Summer Wheat’s monumental Foragers underscores the Mint’s ongoing commitment to women artists, perspectives historically underrepresented in museums

By Michael J. Solender

Uptown visitors meet with a fresh sensory experience this fall as Mint Museum Uptown reopens its doors following the Covid-mandated lockdown. As guests enter the towering glass-paneled Robert Haywood Morrison Atrium, they’re enveloped in warm jewel-toned light bathing the space of the new 96-panel “stained glass” installation Foragers by contemporary American artist Summer Wheat.

And while the quiet beauty of hand-drawn, collaged and placed colored vinyl panels encourage many to slow their pace and reflect in the grandeur, the imagery of strong, powerful women, taking on traditional male roles of hunters and providers, makes a clear and confident statement—women are represented on their own terms, making vital contributions.

The messaging is not accidental. Wheat’s work is deliberate in pushing back on gender objectification and unidimensional portrayal often depicted in museum collections. “Histories we tell, and the histories told to us are never really true,” Wheat says, her slight Oklahoma drawl elongating her cadence. “They’re only telling one side of the story, and there’s a lot that’s left out.”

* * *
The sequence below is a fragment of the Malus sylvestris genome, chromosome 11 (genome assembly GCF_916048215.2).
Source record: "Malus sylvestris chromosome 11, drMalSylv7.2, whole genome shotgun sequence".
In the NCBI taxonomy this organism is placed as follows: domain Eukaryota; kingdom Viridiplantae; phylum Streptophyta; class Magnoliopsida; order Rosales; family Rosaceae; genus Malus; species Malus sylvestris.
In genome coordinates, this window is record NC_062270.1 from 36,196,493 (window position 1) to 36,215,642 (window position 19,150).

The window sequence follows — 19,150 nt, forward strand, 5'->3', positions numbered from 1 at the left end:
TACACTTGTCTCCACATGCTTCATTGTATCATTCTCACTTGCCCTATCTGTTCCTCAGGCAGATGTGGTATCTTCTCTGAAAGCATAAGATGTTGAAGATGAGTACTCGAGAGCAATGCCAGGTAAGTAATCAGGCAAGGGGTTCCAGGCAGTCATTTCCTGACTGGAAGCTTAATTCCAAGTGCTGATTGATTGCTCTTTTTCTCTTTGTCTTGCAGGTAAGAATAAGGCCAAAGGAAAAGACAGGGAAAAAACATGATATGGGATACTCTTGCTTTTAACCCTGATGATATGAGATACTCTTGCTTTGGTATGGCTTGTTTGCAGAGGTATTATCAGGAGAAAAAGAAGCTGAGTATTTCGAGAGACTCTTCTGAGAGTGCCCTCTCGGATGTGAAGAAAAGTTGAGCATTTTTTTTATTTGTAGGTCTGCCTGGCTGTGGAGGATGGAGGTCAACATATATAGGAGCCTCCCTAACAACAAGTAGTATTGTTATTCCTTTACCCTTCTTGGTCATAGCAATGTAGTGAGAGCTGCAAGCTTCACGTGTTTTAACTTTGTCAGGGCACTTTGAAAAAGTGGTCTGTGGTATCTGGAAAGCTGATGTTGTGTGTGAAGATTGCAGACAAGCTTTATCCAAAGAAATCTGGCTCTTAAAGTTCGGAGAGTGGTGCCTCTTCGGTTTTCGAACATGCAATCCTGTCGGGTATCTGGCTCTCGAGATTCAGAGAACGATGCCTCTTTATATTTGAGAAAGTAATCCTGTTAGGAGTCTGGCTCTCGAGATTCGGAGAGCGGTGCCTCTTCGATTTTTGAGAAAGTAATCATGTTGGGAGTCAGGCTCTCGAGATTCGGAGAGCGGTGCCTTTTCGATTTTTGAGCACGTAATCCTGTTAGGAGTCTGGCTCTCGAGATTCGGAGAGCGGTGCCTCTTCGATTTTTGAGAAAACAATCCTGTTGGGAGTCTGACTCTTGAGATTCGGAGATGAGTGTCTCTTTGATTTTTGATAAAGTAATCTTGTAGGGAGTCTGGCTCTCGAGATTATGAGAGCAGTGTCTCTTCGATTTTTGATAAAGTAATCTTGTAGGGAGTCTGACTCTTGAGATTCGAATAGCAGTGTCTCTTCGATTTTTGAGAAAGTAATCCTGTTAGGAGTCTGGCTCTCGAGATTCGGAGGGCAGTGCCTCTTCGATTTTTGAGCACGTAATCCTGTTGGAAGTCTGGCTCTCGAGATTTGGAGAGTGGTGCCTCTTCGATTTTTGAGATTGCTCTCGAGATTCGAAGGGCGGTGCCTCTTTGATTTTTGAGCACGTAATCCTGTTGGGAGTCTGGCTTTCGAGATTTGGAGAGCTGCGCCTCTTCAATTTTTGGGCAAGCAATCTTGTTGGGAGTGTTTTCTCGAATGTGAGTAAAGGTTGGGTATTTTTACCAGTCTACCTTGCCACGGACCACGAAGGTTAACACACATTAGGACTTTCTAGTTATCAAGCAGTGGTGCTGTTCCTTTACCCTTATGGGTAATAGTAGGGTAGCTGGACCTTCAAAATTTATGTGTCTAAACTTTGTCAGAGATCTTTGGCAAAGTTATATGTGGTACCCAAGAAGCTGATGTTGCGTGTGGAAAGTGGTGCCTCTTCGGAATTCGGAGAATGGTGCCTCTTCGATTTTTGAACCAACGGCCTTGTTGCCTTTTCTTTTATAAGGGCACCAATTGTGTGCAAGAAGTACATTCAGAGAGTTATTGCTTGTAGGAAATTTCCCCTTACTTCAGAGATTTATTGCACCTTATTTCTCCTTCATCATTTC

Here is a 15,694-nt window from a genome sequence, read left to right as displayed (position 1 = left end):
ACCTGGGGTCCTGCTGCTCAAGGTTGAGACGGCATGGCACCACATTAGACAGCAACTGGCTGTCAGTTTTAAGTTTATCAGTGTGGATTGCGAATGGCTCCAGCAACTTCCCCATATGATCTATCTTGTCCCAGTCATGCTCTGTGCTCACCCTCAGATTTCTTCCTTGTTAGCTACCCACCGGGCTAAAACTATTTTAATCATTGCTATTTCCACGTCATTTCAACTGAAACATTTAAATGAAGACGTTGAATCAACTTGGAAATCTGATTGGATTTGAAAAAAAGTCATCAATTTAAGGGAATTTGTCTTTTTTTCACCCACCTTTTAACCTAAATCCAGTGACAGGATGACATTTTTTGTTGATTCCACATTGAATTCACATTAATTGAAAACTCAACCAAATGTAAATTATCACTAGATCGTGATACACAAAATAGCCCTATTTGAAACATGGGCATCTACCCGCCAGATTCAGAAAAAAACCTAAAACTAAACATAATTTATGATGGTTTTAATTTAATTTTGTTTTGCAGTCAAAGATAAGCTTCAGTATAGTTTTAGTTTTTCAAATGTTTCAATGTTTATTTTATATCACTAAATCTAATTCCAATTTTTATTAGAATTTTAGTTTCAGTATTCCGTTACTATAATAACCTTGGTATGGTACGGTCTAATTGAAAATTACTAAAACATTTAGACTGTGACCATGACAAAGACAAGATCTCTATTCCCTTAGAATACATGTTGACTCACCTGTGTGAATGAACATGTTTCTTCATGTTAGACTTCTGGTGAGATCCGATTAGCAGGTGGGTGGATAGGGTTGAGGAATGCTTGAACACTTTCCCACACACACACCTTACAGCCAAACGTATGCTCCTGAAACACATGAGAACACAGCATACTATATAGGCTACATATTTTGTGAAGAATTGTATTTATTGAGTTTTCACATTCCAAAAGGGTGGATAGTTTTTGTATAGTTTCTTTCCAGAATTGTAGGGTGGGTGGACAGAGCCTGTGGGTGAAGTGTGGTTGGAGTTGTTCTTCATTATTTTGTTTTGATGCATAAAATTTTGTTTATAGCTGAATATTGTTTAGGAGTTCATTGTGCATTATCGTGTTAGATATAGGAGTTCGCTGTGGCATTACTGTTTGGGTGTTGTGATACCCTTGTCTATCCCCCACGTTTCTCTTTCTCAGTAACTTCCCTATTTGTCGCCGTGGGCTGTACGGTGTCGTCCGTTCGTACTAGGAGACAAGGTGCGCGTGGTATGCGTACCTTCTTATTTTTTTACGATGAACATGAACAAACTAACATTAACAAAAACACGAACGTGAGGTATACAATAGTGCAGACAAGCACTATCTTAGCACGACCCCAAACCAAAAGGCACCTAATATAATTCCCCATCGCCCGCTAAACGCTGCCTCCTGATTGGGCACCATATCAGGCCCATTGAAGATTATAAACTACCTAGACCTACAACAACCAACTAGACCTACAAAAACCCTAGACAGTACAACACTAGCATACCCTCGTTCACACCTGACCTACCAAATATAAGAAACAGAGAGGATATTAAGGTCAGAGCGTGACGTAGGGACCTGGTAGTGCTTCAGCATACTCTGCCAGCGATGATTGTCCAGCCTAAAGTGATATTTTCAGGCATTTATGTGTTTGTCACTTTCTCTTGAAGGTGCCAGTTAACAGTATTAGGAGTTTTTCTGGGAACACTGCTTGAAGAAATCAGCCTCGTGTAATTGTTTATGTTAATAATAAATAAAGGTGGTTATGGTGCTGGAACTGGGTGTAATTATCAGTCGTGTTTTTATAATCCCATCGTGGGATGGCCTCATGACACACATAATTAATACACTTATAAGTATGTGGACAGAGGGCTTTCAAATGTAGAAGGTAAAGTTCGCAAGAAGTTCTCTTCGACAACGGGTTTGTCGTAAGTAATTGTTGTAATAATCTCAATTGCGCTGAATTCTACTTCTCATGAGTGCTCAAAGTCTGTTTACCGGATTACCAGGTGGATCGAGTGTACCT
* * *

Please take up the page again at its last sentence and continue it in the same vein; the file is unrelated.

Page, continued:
Wheat, a mid-career artist whose work has been displayed in museums only within the past few years, is bucking a trend unfavorable to women. Just 11 percent of all acquisitions and 14 percent of exhibitions at 26 prominent American museums over the past decade were of work by female artists, according to a recent study by art market information company Artnet.

Recognizing this historical underrepresentation of women’s voices on public display, the Mint is leading the way to better balance the scales. “We have a strong community partner and advocate in Wells Fargo whose values align so closely with the museum on this important social and cultural issue,” says Todd Herman, Mint Museum President & CEO, “Something  we really admire and treasure in the relationship we’ve had with Wells Fargo is they collaborate with us and push us further in ways that make the community better. Their Women Artist Fund and their support of our Foragers installation is a wonderful example of that.”